Koolhaas, Rem Delirious New York, 197?
Landers, John.(from the collection of and commentary by) Twelve Historical New York City Street and Transit Maps, from 1860-1967. Flushing NY H&M; Productions II Inc., 1997.
McDonnell, Mary Tompkins Square, Past and Present, Tompkins Square News 1918
Miller Terry Greenwich Villager and How It Got That Way. Crown Publishers 1990
Newspaper/Magazine Articles (some unsigned from the Museum of the city of New York)
Water Pumped; Not Used, Aaron Burr’s Waterworks Still Running Twice a Week, May 26, 1903
Destinies of a Great Bank Depend Upon Aaron Burr’s Old Tank 1889
City’s old Creeks-Buried for Generations, They Still Flow Deep UndergroundJanuary/Febraury 1900
The Water Question, The New York Mirror May 2, 1835
Bowery, Saturday Night, Harper’s New Monthly Magazine 1871, Vol. XLI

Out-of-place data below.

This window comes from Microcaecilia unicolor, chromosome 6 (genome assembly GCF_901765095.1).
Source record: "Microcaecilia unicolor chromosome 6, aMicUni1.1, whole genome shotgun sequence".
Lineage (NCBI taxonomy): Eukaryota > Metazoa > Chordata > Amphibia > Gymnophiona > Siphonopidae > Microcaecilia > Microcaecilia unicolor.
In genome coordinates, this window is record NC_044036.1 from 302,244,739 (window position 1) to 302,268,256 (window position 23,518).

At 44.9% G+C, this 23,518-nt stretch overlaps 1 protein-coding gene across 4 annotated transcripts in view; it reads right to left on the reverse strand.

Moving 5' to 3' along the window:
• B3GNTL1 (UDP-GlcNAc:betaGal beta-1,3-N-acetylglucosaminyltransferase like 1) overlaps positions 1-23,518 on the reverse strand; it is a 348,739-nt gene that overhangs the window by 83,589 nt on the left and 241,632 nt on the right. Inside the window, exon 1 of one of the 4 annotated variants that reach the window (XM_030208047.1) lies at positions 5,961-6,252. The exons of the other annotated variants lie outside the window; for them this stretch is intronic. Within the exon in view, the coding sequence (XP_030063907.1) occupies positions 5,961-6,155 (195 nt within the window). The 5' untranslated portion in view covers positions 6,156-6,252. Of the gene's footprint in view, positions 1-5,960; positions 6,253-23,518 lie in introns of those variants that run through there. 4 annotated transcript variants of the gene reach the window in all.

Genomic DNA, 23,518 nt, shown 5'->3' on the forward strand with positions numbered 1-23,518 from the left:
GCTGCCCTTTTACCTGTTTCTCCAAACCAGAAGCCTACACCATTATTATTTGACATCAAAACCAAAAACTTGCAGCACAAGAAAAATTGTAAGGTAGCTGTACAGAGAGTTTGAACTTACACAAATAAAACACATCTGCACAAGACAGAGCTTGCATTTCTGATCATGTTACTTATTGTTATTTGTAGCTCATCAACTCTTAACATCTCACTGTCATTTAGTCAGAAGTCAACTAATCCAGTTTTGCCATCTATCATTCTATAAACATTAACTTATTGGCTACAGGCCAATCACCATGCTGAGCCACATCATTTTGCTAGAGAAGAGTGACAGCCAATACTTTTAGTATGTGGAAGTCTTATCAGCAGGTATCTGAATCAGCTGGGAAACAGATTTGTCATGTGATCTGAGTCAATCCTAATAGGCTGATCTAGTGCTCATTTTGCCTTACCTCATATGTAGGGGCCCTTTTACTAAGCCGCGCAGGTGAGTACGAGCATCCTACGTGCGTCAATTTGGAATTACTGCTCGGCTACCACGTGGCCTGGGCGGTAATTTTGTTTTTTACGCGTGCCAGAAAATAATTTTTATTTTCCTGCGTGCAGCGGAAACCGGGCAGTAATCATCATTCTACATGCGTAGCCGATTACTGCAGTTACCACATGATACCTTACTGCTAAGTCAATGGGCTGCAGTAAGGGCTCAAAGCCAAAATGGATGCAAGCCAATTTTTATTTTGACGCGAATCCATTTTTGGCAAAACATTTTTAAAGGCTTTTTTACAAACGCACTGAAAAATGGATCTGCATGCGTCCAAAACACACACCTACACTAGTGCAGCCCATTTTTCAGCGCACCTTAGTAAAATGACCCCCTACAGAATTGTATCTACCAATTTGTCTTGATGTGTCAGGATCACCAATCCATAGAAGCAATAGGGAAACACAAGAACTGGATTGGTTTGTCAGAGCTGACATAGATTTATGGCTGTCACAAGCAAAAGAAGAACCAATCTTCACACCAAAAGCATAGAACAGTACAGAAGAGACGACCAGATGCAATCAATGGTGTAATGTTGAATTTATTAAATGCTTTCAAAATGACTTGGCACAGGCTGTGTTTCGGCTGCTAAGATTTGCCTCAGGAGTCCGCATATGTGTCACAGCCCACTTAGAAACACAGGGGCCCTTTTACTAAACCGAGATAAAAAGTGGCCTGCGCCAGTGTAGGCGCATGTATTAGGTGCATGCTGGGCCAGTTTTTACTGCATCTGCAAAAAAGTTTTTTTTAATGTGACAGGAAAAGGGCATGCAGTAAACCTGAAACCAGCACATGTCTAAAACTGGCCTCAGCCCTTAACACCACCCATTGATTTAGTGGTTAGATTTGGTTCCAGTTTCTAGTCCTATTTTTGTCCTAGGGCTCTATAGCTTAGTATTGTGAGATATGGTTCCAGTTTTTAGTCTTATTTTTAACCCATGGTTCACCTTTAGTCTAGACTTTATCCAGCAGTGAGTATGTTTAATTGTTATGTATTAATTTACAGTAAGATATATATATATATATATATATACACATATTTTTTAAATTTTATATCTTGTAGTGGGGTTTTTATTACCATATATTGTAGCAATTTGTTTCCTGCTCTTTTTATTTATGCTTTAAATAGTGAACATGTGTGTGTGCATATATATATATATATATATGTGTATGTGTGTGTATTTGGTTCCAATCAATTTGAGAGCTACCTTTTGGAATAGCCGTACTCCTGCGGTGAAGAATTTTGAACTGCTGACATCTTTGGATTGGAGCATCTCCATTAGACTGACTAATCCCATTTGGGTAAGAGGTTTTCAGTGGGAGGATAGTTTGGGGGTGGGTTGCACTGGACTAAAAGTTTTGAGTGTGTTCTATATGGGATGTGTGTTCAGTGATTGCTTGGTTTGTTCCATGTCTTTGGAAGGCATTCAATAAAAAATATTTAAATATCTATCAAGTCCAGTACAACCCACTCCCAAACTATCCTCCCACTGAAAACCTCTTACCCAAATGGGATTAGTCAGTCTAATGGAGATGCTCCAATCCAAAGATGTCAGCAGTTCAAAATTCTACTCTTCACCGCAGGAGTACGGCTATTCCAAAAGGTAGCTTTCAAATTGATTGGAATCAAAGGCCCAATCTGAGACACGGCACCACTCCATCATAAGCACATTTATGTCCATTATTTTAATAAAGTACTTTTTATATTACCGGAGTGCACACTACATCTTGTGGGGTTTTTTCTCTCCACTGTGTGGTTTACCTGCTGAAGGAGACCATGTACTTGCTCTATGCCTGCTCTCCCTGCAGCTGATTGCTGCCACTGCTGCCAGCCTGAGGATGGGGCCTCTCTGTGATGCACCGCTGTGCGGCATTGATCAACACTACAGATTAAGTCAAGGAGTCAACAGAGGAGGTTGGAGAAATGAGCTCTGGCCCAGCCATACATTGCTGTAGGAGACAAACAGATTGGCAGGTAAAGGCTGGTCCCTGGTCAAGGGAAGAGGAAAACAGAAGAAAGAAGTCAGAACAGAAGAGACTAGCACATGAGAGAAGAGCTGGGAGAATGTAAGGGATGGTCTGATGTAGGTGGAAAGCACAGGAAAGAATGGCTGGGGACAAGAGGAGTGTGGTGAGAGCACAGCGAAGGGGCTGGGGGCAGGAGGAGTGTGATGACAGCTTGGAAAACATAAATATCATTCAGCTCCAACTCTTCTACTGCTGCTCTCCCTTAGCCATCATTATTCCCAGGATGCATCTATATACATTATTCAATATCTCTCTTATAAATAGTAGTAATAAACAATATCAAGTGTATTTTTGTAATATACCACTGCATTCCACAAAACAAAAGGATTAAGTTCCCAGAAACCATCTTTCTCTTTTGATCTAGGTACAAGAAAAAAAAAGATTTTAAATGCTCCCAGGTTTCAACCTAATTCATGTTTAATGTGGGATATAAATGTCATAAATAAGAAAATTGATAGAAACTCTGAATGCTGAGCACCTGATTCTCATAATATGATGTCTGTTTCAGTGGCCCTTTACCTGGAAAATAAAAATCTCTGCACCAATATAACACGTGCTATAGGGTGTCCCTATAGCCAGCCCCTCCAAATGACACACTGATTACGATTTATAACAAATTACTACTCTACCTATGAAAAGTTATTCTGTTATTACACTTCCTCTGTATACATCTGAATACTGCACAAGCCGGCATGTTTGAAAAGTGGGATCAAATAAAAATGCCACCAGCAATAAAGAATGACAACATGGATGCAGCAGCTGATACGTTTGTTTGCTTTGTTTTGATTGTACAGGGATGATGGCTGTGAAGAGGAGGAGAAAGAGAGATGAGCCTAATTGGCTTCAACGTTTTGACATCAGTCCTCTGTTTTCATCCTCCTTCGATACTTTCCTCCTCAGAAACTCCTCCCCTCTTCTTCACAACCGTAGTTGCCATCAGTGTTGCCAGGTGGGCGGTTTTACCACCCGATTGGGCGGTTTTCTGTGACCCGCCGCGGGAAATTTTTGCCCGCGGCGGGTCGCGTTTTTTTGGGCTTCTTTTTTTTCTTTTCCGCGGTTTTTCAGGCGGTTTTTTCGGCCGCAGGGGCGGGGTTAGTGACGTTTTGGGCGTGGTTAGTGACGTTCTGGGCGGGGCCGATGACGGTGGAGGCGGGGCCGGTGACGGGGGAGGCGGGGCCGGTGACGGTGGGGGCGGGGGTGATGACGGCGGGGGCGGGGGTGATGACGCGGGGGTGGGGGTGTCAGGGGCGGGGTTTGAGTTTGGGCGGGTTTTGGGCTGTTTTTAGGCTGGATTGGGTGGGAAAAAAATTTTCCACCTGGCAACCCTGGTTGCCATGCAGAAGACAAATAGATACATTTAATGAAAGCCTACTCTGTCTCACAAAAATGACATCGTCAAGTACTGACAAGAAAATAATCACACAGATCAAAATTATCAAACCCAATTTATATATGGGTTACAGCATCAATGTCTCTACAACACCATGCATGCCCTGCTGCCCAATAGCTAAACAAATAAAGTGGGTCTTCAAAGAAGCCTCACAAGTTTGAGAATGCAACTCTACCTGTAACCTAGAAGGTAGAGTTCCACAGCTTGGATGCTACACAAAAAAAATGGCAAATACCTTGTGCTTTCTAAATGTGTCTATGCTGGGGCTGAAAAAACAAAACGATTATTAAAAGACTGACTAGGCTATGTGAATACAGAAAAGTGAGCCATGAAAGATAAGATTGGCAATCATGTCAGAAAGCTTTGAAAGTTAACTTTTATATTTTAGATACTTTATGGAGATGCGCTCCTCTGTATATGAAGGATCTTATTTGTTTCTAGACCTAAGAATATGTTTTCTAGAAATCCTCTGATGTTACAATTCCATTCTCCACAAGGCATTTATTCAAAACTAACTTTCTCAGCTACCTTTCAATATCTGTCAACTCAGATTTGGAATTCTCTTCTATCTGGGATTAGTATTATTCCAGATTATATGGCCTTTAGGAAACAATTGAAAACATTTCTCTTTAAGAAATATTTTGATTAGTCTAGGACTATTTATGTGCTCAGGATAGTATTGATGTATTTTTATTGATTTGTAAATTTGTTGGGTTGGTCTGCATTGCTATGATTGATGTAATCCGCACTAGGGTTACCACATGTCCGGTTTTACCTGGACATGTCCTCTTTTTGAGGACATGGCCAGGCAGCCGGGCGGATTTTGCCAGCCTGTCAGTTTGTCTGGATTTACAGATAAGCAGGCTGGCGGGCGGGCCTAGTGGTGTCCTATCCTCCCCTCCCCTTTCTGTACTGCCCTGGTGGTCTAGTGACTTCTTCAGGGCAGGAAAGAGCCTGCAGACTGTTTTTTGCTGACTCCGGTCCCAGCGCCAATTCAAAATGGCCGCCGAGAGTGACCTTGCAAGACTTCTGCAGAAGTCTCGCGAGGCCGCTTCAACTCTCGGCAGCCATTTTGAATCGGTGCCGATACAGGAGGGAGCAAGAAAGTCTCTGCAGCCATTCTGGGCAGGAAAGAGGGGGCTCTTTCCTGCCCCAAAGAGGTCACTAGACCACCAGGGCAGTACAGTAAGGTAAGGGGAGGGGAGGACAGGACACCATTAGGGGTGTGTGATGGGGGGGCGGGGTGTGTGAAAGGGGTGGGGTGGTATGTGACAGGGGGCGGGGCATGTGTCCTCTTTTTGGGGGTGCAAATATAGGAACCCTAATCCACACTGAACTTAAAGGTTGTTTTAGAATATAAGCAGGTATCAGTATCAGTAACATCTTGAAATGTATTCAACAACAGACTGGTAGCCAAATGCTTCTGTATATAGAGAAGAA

Daley, Robert Amazing Maze Beneath The City, The New York Times Magazine Section January 12, 1958
Harrington, John Walker Plan to Rename Square Recalls Governor;s Role in war of 1812(no date or issue)
Harrington, John Walker Seek To Preserve Tompkins Square, New York TimesJune 12, 1938
New York, A Knopf Guide New York, Alfred A. Knopf, 1994
New York, A Collecion from Harper’s Magazine New York City: Gallery Books,An Imprint of W.H. Smith Publishers, Inc. 1991
Sanders, Ronald and Photographs by Edmund V. Gillon, Jr. The Lower East Side: a Guide to It’s Jewish Past in 99 New Photographs New York: Dover Publications, Inc. 1979